A Child’s Mind is too Precious to be Bargained For

To quote the slogan of West Virginia Professional Educators, “A Child’s Mind is too Precious to be Bargained For”

Monopoly bargaining is compulsory unionism, pure and simple.  Even in a Right to Work state like Louisiana, teachers will be forced in to representation they neither need nor want because some teacher union officials are looking for power and forced dues money.

Louisiana teachers are well-represented by the Associated Professional Educators of Louisiana, with no bargaining, and no dues for politics.   Say no to monopoly bargaining.  For the sake of the teachers.  For the sake of the students.

Kevin Kane  presents a complete picture of monopoly bargaining in Louisiana in the Pelican Press.

School board must choose between advancing student outcomes and pleasing special interests

On Tuesday the Jefferson Parish School Board will meet to consider approving a collective bargaining agreement (CBA) with the Jefferson Federation of Teachers (JFT). The board elected not to renew the CBA last year, opting for individual contracts with teachers.

Like New Orleans, Jefferson’s reforms are now bearing fruit. And like New Orleans, Jefferson benefits from leadership that places students above special interests. Here are five reasons why approving a new CBA would stymie momentum and risk recent gains:

1. Schools Are More Autonomous, Innovative and Accountable Without CBA Constraints

2. Collective Bargaining Agreement Prioritizes Union Wants Over Student Needs

3. Financial Resources Are Being Deployed More Effectively

Unfortunately, JFT has not been eager to embrace this responsible approach. The union continues to promote inefficient policies that drive up costs and do nothing to improve educational outcomes.

Public finances at the state and local level are likely to be stretched thin for decades to come. Success in this challenging environment will require the kind of prudence and flexibility that unions consistently oppose. If the district hopes to allocate its dollars in the most effective manner possible, rejecting the CBA is imperative.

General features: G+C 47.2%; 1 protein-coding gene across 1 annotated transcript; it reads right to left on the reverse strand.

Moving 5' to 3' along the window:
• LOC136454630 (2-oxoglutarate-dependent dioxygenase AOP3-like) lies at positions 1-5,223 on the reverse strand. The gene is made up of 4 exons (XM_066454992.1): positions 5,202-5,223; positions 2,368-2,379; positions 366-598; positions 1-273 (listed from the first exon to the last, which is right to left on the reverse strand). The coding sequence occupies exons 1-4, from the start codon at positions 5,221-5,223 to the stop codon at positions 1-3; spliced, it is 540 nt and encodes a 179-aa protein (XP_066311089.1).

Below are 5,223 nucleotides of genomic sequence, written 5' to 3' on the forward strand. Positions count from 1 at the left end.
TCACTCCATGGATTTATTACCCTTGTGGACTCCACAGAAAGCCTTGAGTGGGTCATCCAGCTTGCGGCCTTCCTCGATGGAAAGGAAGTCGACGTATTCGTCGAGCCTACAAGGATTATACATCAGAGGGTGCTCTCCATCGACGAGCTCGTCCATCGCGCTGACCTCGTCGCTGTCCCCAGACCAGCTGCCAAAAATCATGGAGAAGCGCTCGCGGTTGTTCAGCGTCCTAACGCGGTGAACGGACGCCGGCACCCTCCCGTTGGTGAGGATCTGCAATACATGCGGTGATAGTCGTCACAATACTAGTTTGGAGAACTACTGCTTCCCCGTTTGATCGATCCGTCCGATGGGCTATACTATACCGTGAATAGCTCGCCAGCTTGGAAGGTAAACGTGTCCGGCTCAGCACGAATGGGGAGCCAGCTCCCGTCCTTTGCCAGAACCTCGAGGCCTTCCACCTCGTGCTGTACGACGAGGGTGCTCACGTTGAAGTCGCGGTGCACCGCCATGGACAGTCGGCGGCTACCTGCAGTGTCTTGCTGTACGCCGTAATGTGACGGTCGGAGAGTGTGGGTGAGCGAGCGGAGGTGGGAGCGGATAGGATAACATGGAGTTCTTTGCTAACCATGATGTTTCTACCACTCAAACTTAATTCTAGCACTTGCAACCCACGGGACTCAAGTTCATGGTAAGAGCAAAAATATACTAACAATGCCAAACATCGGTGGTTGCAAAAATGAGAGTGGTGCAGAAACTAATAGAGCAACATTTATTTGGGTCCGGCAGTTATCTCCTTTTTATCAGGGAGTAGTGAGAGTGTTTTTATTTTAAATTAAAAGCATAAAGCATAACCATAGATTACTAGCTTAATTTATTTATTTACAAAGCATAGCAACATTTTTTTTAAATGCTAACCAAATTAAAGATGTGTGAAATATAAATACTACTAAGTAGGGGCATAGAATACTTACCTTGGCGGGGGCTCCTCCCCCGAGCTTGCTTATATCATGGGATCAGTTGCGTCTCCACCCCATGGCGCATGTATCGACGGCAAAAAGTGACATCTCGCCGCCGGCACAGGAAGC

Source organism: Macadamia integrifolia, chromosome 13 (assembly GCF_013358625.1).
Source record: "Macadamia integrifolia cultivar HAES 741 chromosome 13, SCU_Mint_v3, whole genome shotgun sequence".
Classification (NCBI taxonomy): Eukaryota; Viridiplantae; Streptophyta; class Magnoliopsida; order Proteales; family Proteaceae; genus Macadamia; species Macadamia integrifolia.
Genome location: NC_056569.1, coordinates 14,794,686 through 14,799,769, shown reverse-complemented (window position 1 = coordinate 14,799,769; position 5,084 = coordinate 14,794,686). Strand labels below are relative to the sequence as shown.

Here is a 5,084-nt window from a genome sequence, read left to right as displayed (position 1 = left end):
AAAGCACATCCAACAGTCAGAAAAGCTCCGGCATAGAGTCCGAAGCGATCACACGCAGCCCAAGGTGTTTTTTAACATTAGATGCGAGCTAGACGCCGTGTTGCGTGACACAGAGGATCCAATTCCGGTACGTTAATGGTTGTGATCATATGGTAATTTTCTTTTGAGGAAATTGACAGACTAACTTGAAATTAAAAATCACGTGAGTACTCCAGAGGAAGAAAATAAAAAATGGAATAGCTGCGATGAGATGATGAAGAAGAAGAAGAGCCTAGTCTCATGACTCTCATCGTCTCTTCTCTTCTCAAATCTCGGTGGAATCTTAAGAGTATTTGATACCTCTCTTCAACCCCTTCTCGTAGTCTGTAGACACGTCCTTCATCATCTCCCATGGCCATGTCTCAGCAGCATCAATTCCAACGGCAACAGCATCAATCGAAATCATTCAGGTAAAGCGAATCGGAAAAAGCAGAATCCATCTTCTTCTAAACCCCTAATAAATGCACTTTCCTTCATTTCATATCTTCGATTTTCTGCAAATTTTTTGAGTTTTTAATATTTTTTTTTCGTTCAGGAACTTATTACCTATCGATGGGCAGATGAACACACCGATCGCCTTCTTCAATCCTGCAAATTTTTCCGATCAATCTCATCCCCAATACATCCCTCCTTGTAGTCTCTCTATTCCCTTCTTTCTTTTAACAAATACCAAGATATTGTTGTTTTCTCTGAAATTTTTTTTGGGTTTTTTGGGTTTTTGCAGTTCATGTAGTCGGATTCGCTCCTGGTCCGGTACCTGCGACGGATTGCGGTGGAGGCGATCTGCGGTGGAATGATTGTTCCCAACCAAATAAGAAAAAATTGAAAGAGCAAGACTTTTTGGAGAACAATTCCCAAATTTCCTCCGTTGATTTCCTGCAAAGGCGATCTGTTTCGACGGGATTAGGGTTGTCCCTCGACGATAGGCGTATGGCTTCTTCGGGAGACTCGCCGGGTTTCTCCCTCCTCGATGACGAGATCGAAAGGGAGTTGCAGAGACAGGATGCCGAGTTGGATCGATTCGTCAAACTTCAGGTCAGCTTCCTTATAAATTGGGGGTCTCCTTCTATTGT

4. Existing Law and Policy Already Protects Employees

5. Academic Outcomes Demonstrate Validity of Current Approach


Jefferson Parish is at a pivotal point in its history. New Orleans is now appealing to many of the young families who in the past would have migrated to Jefferson. Many of those who choose to live outside of New Orleans are opting for the North Shore. If Jefferson is to thrive, strong public schools are critical.

Policymakers at all levels tend to shy away from direct conflict with teachers unions. This is understandable – teachers are pillars of the community, and many of us have friends or family who teach. But it is clear that a CBA is not needed to protect the interests of teachers.

Further, the union has aggressively fought against the statewide education reforms in Baton Rouge in recent years. While district leadership in Jefferson has embraced teacher accountability, school choice and other sensible reforms, the union has resisted them tooth and nail. A union that rejects the JPPSS approach to education reform should not be surprised when the district elects not to empower them through an ineffective and burdensome CBA.

The role of a school board is not to court popularity, but to ensure that children in the district have access to a superior education. Recent reforms have gone a long way to guaranteeing this access. A new CBA would endanger this turnaround and raise questions about the long-term prospects of Jefferson Parish.